who were much conversant with society of the 'ton,' Congreve was himself a man of fashion, whom circumstances of breeding had placed in that class, and who piqued himself on that character much more than on literary eminence, according to the well-known anecdote respecting him and Voltaire. Addison was one of Nature's own gentlemen; which is a great deal more than can be said of Swift, or of Pope. Prior is more commonly cited as an instance of one who achieved familiarity with the great solely through the pen. It was certainly a singular combination of circumstances which placed a writer, second-rate at best as a wit and a pamphleteer, in the position of representing this country at Versailles at a critical moment. But Lord Strafford, who was to have been joined with him in commission, absolutely refused to be yoked with a fellow of such low birth, and the arrangement had to be remodelled. A proceeding which, in the reign of Victoria, would have afforded strong evidence for suing out a commission of lunacy against his lordship; but which, in that of Anne, was regarded by Swift as very natural on the part of a nobleman' as proud as 'hell.'*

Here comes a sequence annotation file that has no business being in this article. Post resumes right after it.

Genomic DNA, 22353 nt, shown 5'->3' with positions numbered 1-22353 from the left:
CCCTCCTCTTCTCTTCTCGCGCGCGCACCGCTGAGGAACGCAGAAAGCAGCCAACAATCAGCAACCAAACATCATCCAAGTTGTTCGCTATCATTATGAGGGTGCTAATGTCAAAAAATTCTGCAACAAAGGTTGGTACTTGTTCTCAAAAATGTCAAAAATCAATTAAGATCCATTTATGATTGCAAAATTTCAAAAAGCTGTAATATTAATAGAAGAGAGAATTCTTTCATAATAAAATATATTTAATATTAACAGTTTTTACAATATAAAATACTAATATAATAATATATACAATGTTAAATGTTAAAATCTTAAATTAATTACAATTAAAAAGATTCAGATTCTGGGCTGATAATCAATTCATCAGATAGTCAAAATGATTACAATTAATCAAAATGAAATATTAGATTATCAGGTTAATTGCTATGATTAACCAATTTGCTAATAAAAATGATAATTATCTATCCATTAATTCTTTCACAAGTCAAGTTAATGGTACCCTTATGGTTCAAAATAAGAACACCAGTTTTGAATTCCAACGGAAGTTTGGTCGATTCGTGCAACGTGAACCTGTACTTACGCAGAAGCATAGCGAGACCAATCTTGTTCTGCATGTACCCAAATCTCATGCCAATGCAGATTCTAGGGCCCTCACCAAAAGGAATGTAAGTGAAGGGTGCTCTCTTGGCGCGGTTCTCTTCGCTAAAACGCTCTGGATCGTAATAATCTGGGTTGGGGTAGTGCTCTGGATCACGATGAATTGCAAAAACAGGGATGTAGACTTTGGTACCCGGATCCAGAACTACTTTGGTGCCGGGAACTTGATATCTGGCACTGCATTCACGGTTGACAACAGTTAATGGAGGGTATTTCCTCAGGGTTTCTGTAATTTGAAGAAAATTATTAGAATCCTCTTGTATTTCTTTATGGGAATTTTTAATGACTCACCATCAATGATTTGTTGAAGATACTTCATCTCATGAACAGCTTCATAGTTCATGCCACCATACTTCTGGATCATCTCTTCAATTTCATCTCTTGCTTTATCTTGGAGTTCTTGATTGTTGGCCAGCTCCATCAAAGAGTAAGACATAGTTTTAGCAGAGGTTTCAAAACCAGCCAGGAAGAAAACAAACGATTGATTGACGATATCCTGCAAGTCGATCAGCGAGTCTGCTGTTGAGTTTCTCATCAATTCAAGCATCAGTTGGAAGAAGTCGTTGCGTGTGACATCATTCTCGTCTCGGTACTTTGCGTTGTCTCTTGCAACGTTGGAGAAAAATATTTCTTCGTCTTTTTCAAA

All things considered, we doubt if it can be said with truth, that the literary class occupied a higher rank in the social world in the age which we are now considering than in subsequent times, or in our time. In this respect we admit of no superiority in the reign of Anne over that of Victoria. But in another and still more important point of view, as respects the general character, and still more the general happiness of the class, the authors of that day had no doubt a great advantage over their successors. Writers might be servile towards their patrons, mercenaries in the pay of political partisanship; but they were not, as yet, absolute slaves to the reading public; compelled to work continually against time, to deny themselves repose until they lost the taste for it, to tax their brains beyond natural strength, in order to supply the constant cravings of popular demand. the great gains of modern literary labour were unknown, so was the strained and unnatural exertion to which those gains give the stimulus. The pace which kills' was not as yet the ordinary march of popular composition. The men of letters of Queen Anne's reign,' so says Lord Stanhope, and we fully agree with him, ' derived especial lustre from the collections of periodical essays, which in their various merits have never yet been equalled in any other country, or in any other age.'